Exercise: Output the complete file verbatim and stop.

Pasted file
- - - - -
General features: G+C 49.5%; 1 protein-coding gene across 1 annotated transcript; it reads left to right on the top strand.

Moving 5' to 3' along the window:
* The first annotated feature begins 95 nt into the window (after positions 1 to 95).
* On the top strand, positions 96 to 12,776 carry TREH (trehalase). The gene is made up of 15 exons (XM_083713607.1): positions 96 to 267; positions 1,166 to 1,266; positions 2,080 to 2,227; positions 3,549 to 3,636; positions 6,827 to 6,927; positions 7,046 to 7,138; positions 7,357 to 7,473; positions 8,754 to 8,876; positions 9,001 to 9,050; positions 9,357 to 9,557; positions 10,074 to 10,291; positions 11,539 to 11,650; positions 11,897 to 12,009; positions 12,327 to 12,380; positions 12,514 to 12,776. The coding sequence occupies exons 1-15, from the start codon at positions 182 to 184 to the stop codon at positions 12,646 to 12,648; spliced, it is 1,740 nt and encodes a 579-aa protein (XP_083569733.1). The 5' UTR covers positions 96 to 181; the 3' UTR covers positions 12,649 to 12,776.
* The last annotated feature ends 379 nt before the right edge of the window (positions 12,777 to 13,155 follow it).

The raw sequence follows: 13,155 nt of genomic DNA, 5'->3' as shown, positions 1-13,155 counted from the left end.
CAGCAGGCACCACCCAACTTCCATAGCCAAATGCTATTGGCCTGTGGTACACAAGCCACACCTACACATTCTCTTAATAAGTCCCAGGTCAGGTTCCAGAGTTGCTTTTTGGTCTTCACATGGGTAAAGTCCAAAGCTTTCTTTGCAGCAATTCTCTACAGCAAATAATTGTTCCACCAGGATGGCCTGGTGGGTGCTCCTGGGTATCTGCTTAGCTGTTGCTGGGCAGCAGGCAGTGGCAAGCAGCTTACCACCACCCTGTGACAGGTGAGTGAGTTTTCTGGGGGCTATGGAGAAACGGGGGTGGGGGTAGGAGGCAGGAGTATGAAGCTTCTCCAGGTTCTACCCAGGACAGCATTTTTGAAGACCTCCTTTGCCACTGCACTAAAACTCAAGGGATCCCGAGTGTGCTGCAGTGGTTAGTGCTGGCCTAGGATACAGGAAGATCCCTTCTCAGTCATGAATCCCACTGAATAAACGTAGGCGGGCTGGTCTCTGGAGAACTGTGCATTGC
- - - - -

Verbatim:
General features: G+C 49.5%; 1 protein-coding gene across 1 annotated transcript; it reads left to right on the top strand.

Moving 5' to 3' along the window:
* The first annotated feature begins 95 nt into the window (after positions 1 to 95).
* On the top strand, positions 96 to 12,776 carry TREH (trehalase). The gene is made up of 15 exons (XM_083713607.1): positions 96 to 267; positions 1,166 to 1,266; positions 2,080 to 2,227; positions 3,549 to 3,636; positions 6,827 to 6,927; positions 7,046 to 7,138; positions 7,357 to 7,473; positions 8,754 to 8,876; positions 9,001 to 9,050; positions 9,357 to 9,557; positions 10,074 to 10,291; positions 11,539 to 11,650; positions 11,897 to 12,009; positions 12,327 to 12,380; positions 12,514 to 12,776. The coding sequence occupies exons 1-15, from the start codon at positions 182 to 184 to the stop codon at positions 12,646 to 12,648; spliced, it is 1,740 nt and encodes a 579-aa protein (XP_083569733.1). The 5' UTR covers positions 96 to 181; the 3' UTR covers positions 12,649 to 12,776.
* The last annotated feature ends 379 nt before the right edge of the window (positions 12,777 to 13,155 follow it).

The raw sequence follows: 13,155 nt of genomic DNA, 5'->3' as shown, positions 1-13,155 counted from the left end.
CAGCAGGCACCACCCAACTTCCATAGCCAAATGCTATTGGCCTGTGGTACACAAGCCACACCTACACATTCTCTTAATAAGTCCCAGGTCAGGTTCCAGAGTTGCTTTTTGGTCTTCACATGGGTAAAGTCCAAAGCTTTCTTTGCAGCAATTCTCTACAGCAAATAATTGTTCCACCAGGATGGCCTGGTGGGTGCTCCTGGGTATCTGCTTAGCTGTTGCTGGGCAGCAGGCAGTGGCAAGCAGCTTACCACCACCCTGTGACAGGTGAGTGAGTTTTCTGGGGGCTATGGAGAAACGGGGGTGGGGGTAGGAGGCAGGAGTATGAAGCTTCTCCAGGTTCTACCCAGGACAGCATTTTTGAAGACCTCCTTTGCCACTGCACTAAAACTCAAGGGATCCCGAGTGTGCTGCAGTGGTTAGTGCTGGCCTAGGATACAGGAAGATCCCTTCTCAGTCATGAATCCCACTGAATAAACGTAGGCGGGCTGGTCTCTGGAGAACTGTGCATTGC